BBC Online Network 7 May 1999
Accessed 7 May 1999
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Macedonia re-opens border

The Macedonian Government says it has reopened its border to Kosovan refugees, but insists that other countries must do more to help it cope. The main Blace border crossing into Macedonia was closed at 1700 local time (1500 GMT) on Wednesday, with the country saying it could not cope with the refugee influx.

But sources in Skopje now say the border was only closed briefly in a gesture to highlight the huge numbers of refugees it is obliged to accept.

The Former Yugoslav Republic of Macedonia has reassured the United Nations refugee agency (UNHCR) that it will continue to take refugees. And the interior minister told the UNHCR special envoy for former Yugoslavia and Albania, Dennis McNamara, it was the Yugoslav side of the border which was closed.

Macedonia has warned that it will still allow in only as many ethnic Albanian refugees as third countries can evacuate.

Moves to transfer thousands of refugees from Macedonia to Albania begin on Sunday, with 6,000 going to new camps at Korce in the south east.

The UNHCR estimates more than 210,000 Muslim refugees have already fled to Macedonia as a result of the conflict in Kosovo - equivalent to one tenth of the Macedonian population.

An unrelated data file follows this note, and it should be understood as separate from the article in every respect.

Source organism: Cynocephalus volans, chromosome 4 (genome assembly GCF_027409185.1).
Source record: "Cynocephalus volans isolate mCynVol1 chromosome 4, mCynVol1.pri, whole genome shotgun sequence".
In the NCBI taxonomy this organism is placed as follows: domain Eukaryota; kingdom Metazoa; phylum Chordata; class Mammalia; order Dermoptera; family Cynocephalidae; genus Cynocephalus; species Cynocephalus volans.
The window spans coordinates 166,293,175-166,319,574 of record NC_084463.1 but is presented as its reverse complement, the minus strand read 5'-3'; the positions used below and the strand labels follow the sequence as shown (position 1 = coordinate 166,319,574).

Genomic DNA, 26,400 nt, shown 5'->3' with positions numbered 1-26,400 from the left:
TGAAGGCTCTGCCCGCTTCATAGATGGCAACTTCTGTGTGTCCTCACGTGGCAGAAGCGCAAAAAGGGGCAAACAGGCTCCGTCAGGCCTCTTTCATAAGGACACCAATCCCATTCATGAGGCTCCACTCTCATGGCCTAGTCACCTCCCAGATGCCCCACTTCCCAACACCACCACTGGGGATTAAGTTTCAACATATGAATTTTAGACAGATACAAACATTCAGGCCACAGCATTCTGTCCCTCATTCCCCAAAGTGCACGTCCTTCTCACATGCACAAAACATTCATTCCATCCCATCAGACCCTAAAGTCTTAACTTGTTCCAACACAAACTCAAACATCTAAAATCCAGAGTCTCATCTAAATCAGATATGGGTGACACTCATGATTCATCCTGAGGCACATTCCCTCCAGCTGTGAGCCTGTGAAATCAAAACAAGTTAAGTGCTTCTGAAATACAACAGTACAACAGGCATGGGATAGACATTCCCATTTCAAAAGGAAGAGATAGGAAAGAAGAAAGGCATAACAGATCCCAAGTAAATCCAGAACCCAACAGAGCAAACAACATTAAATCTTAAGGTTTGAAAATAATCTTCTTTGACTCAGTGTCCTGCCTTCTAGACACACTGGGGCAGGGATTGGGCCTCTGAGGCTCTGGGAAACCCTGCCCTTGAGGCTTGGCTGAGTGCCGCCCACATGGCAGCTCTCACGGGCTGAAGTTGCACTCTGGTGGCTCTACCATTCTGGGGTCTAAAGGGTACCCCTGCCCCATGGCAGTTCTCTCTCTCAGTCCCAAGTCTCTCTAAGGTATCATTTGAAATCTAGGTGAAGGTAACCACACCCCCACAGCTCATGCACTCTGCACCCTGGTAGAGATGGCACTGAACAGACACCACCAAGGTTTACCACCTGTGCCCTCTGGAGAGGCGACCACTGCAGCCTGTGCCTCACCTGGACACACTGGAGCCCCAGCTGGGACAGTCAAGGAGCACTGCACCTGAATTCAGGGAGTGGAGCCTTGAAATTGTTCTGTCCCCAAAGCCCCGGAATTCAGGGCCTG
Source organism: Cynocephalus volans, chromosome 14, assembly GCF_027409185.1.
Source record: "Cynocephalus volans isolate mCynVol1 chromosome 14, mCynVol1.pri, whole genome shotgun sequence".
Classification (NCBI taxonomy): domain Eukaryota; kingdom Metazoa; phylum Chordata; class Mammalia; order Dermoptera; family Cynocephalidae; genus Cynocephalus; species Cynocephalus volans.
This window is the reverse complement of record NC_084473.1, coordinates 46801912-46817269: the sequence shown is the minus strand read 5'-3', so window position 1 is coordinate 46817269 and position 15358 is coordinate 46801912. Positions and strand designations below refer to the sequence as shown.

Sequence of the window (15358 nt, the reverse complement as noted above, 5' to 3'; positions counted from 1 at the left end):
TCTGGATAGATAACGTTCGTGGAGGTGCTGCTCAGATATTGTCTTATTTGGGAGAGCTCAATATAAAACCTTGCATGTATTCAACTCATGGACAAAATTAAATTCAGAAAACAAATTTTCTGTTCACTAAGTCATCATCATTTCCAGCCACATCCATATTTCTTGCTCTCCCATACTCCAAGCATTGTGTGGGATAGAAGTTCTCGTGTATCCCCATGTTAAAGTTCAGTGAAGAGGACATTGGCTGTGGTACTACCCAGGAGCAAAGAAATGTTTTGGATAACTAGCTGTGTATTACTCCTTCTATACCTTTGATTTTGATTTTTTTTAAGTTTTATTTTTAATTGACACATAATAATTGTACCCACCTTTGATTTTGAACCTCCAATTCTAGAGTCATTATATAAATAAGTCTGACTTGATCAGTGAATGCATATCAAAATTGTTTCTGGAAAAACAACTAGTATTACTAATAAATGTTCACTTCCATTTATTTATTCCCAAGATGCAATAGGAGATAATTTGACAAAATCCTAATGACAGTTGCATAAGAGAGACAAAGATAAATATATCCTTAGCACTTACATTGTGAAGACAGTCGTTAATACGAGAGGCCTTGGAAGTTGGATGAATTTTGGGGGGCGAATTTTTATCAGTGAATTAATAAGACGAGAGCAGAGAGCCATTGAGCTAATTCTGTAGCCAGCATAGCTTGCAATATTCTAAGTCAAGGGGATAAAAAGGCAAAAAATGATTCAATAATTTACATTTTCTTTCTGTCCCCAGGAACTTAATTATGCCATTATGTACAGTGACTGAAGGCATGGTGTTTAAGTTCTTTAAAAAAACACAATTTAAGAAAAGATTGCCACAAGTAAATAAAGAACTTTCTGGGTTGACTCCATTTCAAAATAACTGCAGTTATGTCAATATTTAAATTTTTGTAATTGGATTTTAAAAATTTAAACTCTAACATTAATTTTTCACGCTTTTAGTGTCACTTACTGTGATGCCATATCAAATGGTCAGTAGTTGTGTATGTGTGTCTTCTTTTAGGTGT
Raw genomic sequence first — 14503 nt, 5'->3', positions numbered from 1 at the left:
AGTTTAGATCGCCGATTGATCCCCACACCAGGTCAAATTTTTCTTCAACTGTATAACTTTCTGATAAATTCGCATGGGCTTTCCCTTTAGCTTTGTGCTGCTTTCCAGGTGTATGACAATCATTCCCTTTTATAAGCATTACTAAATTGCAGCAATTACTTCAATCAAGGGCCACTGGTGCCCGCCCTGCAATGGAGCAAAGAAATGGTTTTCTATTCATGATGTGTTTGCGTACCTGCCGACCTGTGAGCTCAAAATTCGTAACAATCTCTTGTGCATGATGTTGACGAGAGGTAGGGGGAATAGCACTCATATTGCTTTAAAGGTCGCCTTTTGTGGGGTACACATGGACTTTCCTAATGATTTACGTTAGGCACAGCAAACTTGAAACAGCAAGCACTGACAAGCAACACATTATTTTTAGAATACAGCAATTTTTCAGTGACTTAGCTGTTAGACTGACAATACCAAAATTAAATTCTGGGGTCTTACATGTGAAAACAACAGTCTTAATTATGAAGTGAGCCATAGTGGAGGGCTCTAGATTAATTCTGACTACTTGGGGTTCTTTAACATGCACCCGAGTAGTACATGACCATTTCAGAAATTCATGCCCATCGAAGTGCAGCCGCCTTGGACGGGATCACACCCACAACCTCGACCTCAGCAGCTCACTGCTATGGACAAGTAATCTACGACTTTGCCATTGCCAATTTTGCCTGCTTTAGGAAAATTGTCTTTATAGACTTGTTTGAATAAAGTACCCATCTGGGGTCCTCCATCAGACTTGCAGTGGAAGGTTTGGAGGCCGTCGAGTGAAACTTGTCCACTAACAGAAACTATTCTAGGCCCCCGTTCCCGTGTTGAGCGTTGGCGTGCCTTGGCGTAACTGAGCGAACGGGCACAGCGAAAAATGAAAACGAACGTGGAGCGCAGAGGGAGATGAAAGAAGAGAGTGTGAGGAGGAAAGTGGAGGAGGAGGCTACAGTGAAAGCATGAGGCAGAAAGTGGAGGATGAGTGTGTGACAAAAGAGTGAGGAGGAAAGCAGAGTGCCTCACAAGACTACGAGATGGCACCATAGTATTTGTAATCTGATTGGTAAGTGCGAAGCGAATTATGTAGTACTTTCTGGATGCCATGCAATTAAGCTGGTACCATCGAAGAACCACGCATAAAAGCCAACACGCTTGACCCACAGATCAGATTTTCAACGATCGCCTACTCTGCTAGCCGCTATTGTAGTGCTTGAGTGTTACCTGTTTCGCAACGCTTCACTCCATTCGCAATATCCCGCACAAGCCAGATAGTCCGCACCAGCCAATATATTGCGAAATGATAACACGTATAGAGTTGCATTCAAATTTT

The numbers being airlifted out of Macedonia - between 1,000 and 2,000 each day - are currently dwarfed by the numbers arriving, which reached 10,000 on a single day this week.

So far, a total of about 30,000 refugees have been transferred to third countries.


BBC Correspondent in Skopje Paul Wood says the border closure was triggered by Wednesday's World Bank summit not coming up with as big an aid package as Macedonia hoped for.

Just hours before the closure, international donors pledged $250m to Macedonia at the Paris meeting intended to provide a rapid response to the danger to Macedonia's fragile economy.

On Wednesday night, 1,000 refugees in the no-man's-land between Serbia and Macedonia were pushed back by Macedonian troops all the way to Serb territory.

They cannot now be seen by correspondents based in Macedonia and it is not known where they are now.

One report quotes witnesses saying there are currently 3,000 Kosovars waiting on the Serbian side.

Document compiled by Dr S D Stein
Last update 07/05/99
ęS D Stein
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